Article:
Listening to Britten – Night covers up the rigid land

(c) Ben Hogwood

Night covers up the rigid land – song for high voice and piano (27 October 1937, Britten aged 23)

Dedication not known
Text W.H. Auden
Language English
Duration 2’30”

Audio clip (Ian Bostridge (tenor) and Graham Johnson (piano), with thanks to Hyperion

Background and Critical Reception

Another of the short songs originally intended for a second volume of On This Island, written just a day after To lie flat on the back…. Like that song, the first performance was a long time coming, this time with soprano Patricia Rozario and pianist Graham Johnson at the Wigmore Hall on Britten’s birthday, 1985.

It is remarkable to think that Britten used the only manuscript of this song as a jacket holder for the songs used for ‘On This Island’, where it was identified as being the composer’s handwriting.


This is a simply written song, but as with much Britten simple is devastatingly effective, and all the yearning of Auden’s text comes to the fore. Philip Reed’s description in his notes for Ian Bostridge’s recording has it just right – ‘a beautiful nocturne’

Recordings used
Ian Bostridge (tenor), Graham Johnson (piano) (Hyperion)
James Geer (tenor), Malcolm Martineau (piano) (Onyx)
Neil Mackie (tenor), Roger Vignoles (piano) (EMI Classics)
Philip Langridge (tenor), Steuart Bedford (piano) (Naxos)

This song and To lie flat on the back are often performed in the same recital – and often rub shoulders on disc too. Ian Bostridge sings it beautifully, with tolling chords from Graham Johnson. Their Hyperion disc The Red Cockatoo and other songs comes very highly recommended. The other versions are extremely sound also, reminding us that Britten has been well served of late by singers and pianists alike!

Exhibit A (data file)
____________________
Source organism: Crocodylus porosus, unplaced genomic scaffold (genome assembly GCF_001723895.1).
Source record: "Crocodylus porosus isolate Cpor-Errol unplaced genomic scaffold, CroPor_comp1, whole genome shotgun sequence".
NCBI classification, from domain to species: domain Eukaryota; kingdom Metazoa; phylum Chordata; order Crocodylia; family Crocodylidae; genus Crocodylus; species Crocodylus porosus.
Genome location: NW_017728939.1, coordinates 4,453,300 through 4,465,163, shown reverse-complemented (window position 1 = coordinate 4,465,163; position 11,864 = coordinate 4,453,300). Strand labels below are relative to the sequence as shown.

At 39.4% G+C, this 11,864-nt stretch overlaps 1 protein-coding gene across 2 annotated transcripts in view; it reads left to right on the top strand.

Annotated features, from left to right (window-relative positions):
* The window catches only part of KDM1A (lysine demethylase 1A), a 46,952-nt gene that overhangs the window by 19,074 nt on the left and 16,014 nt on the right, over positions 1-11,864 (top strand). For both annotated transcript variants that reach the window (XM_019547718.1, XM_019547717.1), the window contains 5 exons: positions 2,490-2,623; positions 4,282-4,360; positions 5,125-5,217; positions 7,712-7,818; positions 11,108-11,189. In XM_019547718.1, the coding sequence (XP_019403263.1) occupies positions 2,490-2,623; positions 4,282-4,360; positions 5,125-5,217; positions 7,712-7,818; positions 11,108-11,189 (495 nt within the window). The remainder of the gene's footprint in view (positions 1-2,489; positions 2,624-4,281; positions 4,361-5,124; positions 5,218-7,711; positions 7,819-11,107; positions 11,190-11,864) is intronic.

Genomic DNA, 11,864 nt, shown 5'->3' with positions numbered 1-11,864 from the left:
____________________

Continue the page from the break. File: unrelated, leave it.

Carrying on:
Again the songs were not easy to find on Spotify, but Langridge and Bedford are here, part of a very fine Naxos collection of Auden settings by both Britten and Lennox Berkeley. James Geer and Malcolm Martineau are here, the first track of the first volume of Martineau’s valuable survey of Britten songs for Onyx.

Also written in 1937: Orff – Carmina Burana

Next up: Mont Juic Suite, Op.12

This entry was posted in English, Listening to Britten, Songs, Uncategorized and tagged , , , . Bookmark the permalink.

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